A while back, I posted my sliding crosscut sled, but then I later built another sled that slid over both sides of the blade. The original sled was just to the left of the blade and left a cutoff piece to dance around and connect with the blade a few times. I found the perfect use for the old one sided sled at the band saw. I had to make a new runner, but the old one popped off easy enough. I cut it down to 12” wide and moved the end clamp closer to the left so it would not be off bal...
The router lift is finished. I used plans from John Heisz and they are just superb. The plans include detail drawings with dimensions for each part, good explanations for the assembly and a Sketchup file that allows you to explore the design and see how everything works together. The completed lift works very smoothly – I can’t wait to put it to use. First, some pictures of the lift before installation. It’s just sitting on top of my current router table. ...
For the last few years I’ve desperately needed a new bandsaw; I’ve been using a $79 Lowes off-brand 9” bandsaw. As you can imagine that little thing has left A LOT to be desired… that little thing can’t handle anything harder than pine! Beyond my desire to build specific projects, I’ve really wanted to start resawing logs into boards to save on lumber costs where ever possible. Having decided that I needed to upgrade, I started doing my research I firs...
This was supposed to be part #2 but it’s #1. See #2 for the back story on my router table. The first improvement to my router table was the fence. I have a bunch of mdf that’s been in the shop for years so that’s what I used. I know, not the best material for a project like this. But, my fence was a hodgepodge of ideas and I built it with no plans and just guessed at the measurements. IF it doesn’t hold up at least I’ll have a better idea of what I’...
Dang, I have parts 1 and 2 reversed in the blog. Sorry, but this was my first time trying to use the blog. I’ve been cleaning, reorganizing and rearranging my shop lately. The latest task has been to update my router table. I thought I’d start this blog with what I’ve been using. This was built approximately 9 years ago and has served reasonably well. I had acquired several metal cabinets from a copy machine company and started with one of those. I mounted it ...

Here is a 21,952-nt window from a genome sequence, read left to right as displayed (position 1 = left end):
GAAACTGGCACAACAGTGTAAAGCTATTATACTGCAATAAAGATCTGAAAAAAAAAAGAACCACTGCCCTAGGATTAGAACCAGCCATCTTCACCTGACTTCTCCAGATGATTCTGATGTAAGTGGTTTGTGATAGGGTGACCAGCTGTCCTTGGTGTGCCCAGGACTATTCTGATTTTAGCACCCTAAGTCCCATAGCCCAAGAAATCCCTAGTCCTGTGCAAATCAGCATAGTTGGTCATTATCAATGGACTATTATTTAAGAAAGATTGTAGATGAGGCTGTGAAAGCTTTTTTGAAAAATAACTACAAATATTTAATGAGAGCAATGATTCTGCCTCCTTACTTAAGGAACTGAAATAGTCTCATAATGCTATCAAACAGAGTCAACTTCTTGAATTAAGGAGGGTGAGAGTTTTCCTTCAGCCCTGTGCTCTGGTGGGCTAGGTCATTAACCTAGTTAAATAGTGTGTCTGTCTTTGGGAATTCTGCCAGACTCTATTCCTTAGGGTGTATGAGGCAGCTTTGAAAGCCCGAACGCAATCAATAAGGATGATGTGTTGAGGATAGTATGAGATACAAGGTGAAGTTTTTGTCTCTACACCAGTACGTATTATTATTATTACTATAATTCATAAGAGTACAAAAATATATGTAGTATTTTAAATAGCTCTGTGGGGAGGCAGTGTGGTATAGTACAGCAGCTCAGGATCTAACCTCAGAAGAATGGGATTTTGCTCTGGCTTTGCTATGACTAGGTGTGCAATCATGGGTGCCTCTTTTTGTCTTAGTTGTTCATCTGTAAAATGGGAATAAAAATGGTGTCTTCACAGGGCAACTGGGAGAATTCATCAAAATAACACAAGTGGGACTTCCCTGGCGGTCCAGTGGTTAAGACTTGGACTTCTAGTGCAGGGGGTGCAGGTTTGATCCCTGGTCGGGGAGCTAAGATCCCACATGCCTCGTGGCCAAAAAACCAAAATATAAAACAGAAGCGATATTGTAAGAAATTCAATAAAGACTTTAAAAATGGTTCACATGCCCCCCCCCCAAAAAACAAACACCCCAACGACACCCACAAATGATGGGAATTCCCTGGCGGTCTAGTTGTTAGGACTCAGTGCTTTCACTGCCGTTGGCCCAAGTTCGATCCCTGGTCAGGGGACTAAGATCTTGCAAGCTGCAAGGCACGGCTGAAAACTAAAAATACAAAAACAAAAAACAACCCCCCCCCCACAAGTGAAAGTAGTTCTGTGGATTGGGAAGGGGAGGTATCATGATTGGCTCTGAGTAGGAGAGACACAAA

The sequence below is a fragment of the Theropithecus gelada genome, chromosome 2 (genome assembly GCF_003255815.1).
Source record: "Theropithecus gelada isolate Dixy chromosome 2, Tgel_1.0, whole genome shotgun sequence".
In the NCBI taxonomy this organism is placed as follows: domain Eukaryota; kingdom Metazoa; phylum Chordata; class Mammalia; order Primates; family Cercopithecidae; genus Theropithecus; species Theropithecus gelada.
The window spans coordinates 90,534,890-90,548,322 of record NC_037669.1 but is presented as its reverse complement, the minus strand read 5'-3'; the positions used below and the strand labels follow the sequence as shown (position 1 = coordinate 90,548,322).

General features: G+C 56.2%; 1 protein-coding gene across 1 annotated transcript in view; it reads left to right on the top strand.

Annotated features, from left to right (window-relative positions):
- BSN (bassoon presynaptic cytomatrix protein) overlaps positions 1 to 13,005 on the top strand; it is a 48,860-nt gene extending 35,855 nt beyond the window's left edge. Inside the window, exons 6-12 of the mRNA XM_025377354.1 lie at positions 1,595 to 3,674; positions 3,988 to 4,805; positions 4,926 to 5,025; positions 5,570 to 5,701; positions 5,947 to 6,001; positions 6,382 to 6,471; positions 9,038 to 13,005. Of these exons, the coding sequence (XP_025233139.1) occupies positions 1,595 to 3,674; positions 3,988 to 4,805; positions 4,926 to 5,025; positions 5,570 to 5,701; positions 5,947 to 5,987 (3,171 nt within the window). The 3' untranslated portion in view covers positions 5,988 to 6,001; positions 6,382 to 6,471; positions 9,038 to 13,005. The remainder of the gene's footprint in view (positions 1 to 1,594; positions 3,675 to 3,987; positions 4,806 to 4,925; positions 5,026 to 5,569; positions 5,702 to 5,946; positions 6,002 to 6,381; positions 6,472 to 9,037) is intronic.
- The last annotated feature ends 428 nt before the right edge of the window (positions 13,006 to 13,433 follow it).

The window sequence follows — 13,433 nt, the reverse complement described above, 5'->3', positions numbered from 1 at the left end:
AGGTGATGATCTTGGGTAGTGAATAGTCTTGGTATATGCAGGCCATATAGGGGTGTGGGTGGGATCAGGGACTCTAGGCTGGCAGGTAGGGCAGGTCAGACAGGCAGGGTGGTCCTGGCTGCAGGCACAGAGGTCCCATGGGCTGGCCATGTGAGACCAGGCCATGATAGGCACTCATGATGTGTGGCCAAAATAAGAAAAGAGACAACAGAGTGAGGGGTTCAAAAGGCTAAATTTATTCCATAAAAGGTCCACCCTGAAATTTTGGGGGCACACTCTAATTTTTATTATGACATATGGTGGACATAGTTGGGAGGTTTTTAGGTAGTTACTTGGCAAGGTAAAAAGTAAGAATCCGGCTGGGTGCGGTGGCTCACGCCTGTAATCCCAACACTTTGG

Just some photos I took tonight that I thought I would share so you could see some of the braces from the previous blog post side by side. 12” Lion and 12” North Bros 2100 Yankee 12” Yankee and 12” Millers Falls 731 Holdall 12” Lion and 12” Holdall 10” Yankee 2101 and 10” Goodell Pratt 2510 Millers Falls Lion Chuck and a no name, typical brace Chuck 12” Lion and 12” Yankee Chucks 12” Yankee and 12” H...
Thought I would share the list of bit braces that I am tracking. The list has been compiled from a variety of sources on the web. If you have suggestions of high quality braces that are not on the list, please let me know. North Brothers Yankee braces, including the 2100, 2100A, 2101, and 2101A series. 8”, 10”, 12”. 14”. Example of 6” versions are rare but known. Whimble braces exist. North Brothers are better Quality than Stanley. North Brothers was acqu...
I’m looking to make a replacement blade for a hollow auger. I know the blade is one inch wide. I do not know thickness or length as the auger has not arrived yet. If anyone has one of these hollow augers, could they post a photo of the blade? Also, I would be interested to know if anyone knows of a source for these blades. I am assuming one will have to be made but it does not hurt to ask. Example of what the blade looks like.
Collecting this information from a variety of web resources. Please watch the type of thread as well. Record Here are the sizes from Recordcollector’s site: Cap Iron screw : 5/16” 18tpi BSW (I believe this is the only standard BSW thread on bench planes)Frog screws : 7/32” 20tpi Whitworth;Tote & Knob bolts : 7/32” 20tpi Whitworth;Tote Toe screw : 7/32” 20tpi Whitworth;Frog Adjusting Plate screw : 7/32” 24tpi Whitworth;Frog Adjusting screw : 1/...
I have wanted one of these for quite a while and last week the gods of eBay smiled upon me. The beader is essentially a mass produced scratch stock that puts profiles on wood. Stanley made them from 1886 to 1941. Because this one is jappaned, it was made before 1898. Handplane Central has some information here. When shopping for them you want to look for one that preferably has its fence and set of 9 cutters. You can also make your own cutters with custom profiles. Both Lee Valle...
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